South Korean car makers score strongly in U.S. quality study

South Korean car makers score strongly in U.S. quality study

South Korean auto brands Hyundai Motor Co (005380.KS) and Kia Motors Corp (000270.KS) took top marks in a U.S. survey of new vehicle quality, besting Japanese rivals whose scores fell below the industry average for first time in 29 years.

A 2015 Hyundai Sonata 2.0T is seen during preparations for the 2014 LA Auto Show in Los Angeles

Hyundai and its Kia affiliate led the industry by the widest margin ever, according to the J.D. Power initial vehicle quality study released on Wednesday. Kia led all non-premium brands in initial quality for the first time in the study’s history.

The industry saw its performance improve 3 percent to a rate of 112 problems per 100 vehicles from model year 2015, with the Korean brands at 90, Europeans at 113, and the Japanese and Americans each at 114, J.D. Power said.

“This is a clear shift in the quality landscape,” J.D. Power vice president Renee Stephens said in a statement. “For so long, Japanese brands have been viewed by many as the gold standard in vehicle quality. While the Japanese automakers continue to make improvements, we’re seeing other brands, most notably Korean makes, really accelerating the rate of improvement.”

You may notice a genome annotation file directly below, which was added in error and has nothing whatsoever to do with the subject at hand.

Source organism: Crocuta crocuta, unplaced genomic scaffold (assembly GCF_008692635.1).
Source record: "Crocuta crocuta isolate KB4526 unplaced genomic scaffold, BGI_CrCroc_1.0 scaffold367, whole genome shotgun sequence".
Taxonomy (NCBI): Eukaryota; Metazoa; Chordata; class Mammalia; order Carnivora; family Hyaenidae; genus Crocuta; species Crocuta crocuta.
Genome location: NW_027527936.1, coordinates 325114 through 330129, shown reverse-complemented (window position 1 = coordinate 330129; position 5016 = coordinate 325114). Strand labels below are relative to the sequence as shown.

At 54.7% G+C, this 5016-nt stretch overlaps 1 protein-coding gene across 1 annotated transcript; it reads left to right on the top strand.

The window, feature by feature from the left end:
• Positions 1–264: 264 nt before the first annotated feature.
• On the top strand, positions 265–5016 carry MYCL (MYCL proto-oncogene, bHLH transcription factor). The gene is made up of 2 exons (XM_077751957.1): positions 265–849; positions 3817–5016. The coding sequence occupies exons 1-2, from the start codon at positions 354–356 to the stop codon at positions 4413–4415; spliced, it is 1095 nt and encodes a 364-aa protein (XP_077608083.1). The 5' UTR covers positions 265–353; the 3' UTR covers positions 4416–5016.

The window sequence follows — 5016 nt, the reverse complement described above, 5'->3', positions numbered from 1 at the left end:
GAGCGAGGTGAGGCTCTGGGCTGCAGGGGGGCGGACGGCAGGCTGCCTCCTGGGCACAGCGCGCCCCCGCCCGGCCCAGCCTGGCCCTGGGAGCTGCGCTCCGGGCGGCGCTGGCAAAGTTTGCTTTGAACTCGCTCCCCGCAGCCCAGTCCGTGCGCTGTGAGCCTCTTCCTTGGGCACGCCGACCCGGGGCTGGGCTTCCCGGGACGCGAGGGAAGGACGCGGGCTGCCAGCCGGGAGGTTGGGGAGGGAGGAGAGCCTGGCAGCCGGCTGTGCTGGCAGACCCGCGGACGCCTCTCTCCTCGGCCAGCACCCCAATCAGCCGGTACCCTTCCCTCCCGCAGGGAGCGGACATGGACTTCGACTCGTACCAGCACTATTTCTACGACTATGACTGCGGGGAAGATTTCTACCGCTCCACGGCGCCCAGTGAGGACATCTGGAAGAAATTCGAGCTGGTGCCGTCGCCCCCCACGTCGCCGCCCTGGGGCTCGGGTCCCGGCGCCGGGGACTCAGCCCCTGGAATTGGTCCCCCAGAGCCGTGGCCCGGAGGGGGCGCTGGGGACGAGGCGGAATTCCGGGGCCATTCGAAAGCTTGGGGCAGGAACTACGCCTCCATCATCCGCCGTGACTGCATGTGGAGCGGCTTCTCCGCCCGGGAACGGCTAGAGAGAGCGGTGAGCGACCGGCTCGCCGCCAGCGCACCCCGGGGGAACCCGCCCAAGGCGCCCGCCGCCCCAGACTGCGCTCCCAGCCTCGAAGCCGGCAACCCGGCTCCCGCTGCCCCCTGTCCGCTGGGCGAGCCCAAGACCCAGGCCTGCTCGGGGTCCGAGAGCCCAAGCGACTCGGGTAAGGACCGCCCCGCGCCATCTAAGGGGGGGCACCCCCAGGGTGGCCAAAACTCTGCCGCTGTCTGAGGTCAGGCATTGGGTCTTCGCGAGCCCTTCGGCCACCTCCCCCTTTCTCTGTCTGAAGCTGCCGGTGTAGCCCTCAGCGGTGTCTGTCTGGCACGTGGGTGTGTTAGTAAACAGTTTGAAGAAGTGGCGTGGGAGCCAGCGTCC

J.D. Power’s study of long-term vehicle dependability, which is more heavily tracked by the industry as the difference in initial quality issues among automakers has shrunk, was released in February.

In that survey, which aims to show how well vehicles hold up over a three-year period, Toyota Motor Corp’s (7203.T) Lexus luxury brand scored the highest for the fourth straight year.

The top three brands in the initial quality study that asks consumers to report problems in the first 90 days of new-vehicle ownership, were Volkswagen Group’s (VOWG_p.DE) luxury brand Porsche, Kia and Tata Motor Ltd’s (TAMO.NS) Jaguar.

While the Japanese brands, which have long enjoyed a reputation for high vehicle quality, reduced their issues slightly, their collective improvement did not keep pace with the industry, J.D. Power said. Only four of the 10 Japanese brands in the study posted an improvement.

Entertainment and troublesome electronics remain the most problem prone area for the third straight year, with voice recognition and Bluetooth pairing topping the problem list, J.D. Power said.

Porsche’s top score was 80 problems per 100 vehicles, followed by Kia (86), Jaguar (93), Hyundai (95) and Nissan Motor Co’s (7201.T) Infiniti luxury brand (97), J.D. Power said. Finishing at the bottom was Fiat Chrysler Automobiles NV’s (FCHA.MI) Fiat brand with 161 problems per 100 vehicles.

Four auto groups – General Motors Co (GM.N), Hyundai-Kia, Nissan and the Volkswagen – each had four vehicles recognized as having the best initial quality in their market segments.



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